Prosensa Starts Re-Dosing Drispersen in Duchenne Patients

James Radke

Prosensa is back in the clinical trial business. The company announced they have begun the re-dosing program for drisapersen in boys with Duchenne muscular dystrophy.

In September 2013, all dosing in the drisapersen clinical program was placed on hold following the disappointing initial evaluation of the phase 3, DEMAND III study. Subsequent analysis of the data as well as discussions with the U.S. Food and Drug Administration (FDA) led Prosensa to announce in June 2014 that they had received guidance for the FDA on how to best proceed using the existing data.

The company is now ready to start that process and for the first time since last September, a boy with Duchenne muscular dystrophy is being tested with the drug drisapersen.

Dr. Giles Campion, Prosensa's Chief Medical Officer said:

"We are very pleased that we have been able to keep our promise to commence re-dosing patients with drisapersen in the third quarter of this year, which is taking a staged approach."

"While we know the wait has been incredibly difficult for the boys (and their families), we have been working diligently on this achievement since regaining the rights to drisapersen and are grateful to all that have helped us in attaining this goal. While today is a major milestone for the Company, it is an even greater one for these first patients and their families, who have been anxiously awaiting drisapersen treatment since dosing was stopped almost one year ago.”

The re-dosing program in North America will include up to 72 patients across 14 sites who had participated in the drisapersen DEMAND V (Phase II) & DEMAND III (Phase III) studies. Eventually, the company plans to offer re-dosing to all participants in the earlier clinical trials.  How many of those patients are eligible or who have not switched over to another clinical trial (i.e., Sarepta’s eteplirsen) is not known.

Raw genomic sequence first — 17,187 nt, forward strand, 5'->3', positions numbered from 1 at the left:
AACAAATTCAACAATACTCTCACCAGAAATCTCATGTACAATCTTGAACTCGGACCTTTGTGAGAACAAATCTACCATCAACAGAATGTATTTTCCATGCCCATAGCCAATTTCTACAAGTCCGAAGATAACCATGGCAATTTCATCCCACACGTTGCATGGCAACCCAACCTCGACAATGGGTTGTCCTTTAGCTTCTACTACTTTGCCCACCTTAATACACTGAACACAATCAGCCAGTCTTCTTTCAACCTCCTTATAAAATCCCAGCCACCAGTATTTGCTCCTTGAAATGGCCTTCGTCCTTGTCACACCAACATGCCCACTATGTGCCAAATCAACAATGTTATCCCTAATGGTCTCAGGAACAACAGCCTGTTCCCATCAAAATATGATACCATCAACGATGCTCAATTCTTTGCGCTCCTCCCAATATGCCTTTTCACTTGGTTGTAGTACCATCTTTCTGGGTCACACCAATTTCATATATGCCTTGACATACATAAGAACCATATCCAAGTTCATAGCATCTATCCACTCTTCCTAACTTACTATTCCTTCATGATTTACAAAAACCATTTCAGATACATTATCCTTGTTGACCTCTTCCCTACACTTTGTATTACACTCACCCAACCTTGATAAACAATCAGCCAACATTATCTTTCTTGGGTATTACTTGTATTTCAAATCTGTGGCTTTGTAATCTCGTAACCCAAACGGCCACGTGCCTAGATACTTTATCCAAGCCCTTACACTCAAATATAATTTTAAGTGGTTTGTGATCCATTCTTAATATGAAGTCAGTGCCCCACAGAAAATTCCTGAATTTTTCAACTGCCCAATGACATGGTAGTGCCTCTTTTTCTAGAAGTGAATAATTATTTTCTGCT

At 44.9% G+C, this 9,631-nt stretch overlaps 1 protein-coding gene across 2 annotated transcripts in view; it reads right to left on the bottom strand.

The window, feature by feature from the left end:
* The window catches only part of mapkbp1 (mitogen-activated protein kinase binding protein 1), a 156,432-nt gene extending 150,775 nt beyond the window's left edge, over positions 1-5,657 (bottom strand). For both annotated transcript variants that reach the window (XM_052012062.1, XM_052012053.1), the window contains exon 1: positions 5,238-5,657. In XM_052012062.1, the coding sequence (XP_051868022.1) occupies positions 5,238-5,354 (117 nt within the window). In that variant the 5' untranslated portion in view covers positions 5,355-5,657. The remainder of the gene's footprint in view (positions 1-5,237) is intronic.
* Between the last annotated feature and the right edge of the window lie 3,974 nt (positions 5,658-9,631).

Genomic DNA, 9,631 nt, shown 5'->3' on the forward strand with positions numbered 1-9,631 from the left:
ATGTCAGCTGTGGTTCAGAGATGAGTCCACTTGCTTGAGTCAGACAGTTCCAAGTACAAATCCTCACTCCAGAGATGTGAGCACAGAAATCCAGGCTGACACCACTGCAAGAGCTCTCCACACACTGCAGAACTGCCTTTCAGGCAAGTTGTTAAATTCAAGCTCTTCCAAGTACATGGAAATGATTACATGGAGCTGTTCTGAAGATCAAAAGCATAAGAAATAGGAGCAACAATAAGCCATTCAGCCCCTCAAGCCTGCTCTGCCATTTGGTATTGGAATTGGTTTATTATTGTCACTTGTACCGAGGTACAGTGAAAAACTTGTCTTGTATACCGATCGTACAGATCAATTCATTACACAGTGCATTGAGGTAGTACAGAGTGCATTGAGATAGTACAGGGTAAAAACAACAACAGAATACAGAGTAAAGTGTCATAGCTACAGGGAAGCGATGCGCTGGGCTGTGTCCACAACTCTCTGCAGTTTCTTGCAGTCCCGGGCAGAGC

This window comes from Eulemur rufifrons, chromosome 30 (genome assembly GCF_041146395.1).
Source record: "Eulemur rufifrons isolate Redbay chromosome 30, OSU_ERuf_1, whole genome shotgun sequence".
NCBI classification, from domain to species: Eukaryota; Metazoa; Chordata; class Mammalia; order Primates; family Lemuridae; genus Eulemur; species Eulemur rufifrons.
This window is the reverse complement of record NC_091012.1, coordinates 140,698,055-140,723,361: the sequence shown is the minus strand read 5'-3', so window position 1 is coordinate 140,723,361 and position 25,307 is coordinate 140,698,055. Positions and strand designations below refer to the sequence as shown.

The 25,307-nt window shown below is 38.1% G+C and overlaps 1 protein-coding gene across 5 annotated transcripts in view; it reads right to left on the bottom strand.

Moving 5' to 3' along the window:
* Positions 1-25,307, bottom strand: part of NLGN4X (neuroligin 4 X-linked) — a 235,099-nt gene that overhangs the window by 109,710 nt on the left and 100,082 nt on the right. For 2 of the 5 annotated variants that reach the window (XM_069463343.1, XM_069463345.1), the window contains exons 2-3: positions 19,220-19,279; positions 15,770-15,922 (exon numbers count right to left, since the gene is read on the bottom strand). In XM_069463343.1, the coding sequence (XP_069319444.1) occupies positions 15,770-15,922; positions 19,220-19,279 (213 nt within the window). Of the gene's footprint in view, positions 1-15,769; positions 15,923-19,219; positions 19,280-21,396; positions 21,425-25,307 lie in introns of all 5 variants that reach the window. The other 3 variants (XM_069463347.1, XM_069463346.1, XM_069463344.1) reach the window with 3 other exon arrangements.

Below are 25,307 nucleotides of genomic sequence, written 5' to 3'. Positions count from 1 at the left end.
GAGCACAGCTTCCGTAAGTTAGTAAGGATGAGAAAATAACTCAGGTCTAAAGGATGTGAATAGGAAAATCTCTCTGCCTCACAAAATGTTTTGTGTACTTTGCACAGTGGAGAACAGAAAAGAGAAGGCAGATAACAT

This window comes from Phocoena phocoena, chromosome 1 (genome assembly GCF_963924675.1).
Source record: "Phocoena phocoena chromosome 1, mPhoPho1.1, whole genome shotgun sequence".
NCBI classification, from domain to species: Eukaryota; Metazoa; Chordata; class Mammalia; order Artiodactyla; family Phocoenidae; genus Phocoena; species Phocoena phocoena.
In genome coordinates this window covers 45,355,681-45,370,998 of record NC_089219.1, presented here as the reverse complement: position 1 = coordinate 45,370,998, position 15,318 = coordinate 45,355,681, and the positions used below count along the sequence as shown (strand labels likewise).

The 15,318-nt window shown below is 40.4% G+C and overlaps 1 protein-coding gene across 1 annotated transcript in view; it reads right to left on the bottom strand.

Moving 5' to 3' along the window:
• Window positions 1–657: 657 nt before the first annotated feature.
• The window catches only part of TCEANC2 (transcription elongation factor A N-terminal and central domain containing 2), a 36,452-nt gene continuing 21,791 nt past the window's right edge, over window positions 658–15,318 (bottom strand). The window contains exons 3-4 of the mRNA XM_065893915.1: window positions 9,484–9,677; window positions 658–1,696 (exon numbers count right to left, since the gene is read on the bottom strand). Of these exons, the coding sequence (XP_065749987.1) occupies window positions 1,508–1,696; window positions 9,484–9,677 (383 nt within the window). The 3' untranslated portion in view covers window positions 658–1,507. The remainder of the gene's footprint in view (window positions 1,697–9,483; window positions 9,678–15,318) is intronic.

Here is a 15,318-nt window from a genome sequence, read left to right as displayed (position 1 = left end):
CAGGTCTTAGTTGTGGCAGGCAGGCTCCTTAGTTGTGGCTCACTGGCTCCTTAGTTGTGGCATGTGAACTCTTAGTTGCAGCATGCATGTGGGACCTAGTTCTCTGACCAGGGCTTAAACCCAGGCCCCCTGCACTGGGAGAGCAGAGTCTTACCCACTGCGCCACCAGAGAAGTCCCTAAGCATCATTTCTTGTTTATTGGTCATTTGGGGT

Details of the re-dosing and any future trials by Prosensa are not known at press time but in their June press release, they noted that the FDA suggested at least two additional studies be conducted – a historically controlled trail and a randomized, placebo-controlled trial of another exon-skipping drug with a similar mechanism of action.

Travel Arrangements for Participants

Since drisapersen is administered once weekly subcutaneously, Prosensa plans to enable home-dosing where feasible and provide transport assistance to participants attending one of the clinical centers.  Prosensa is working with 1) Medical Research Network (MRN) to make home-dosing options available and 2) Greenphire to ease the logistics of traveling to a clinical center with minimal out-of-pocket expenses.

Hans Schikan, Prosensa's Chief Executive Officer  said:

"Given the weekly dosing regimen for drisapersen and the travel time and costs associated with these, we are pleased to collaborate with both Greenphire and MRN to ease the burden of this process to patients and their families.”

About Duchenne Muscular Dystrophy

Duchenne muscular dystrophy is a progressive muscle disorder caused by the lack of functional dystrophin protein. Patients with Duchenne muscular dystrophy lose the ability to walk as early as age 10 and experience life-threatening lung and heart complications in their late teens and twenties.

There are an estimated 35,000 patients with Duchenne in the United States and Europe but the population has many subsets based on mutations of the dystrophin gene.

Both Sarepta’s eteplirsen or Prosensa’s drisaperson should be effective in the same 13% of the Duchenne population who would benefit from exon 51 skipping therapy (i.e., those with mutations near exon 51 of the dystrophin gene) while PTC Therapeutics’ ataluren should be effective in another 13% subset who have nonsense mutations in the dystrophin gene.

All three companies are starting, or have started, phase 3 confirmatory studies.

Image of racing greyhound courtesy of wikimedia commons.
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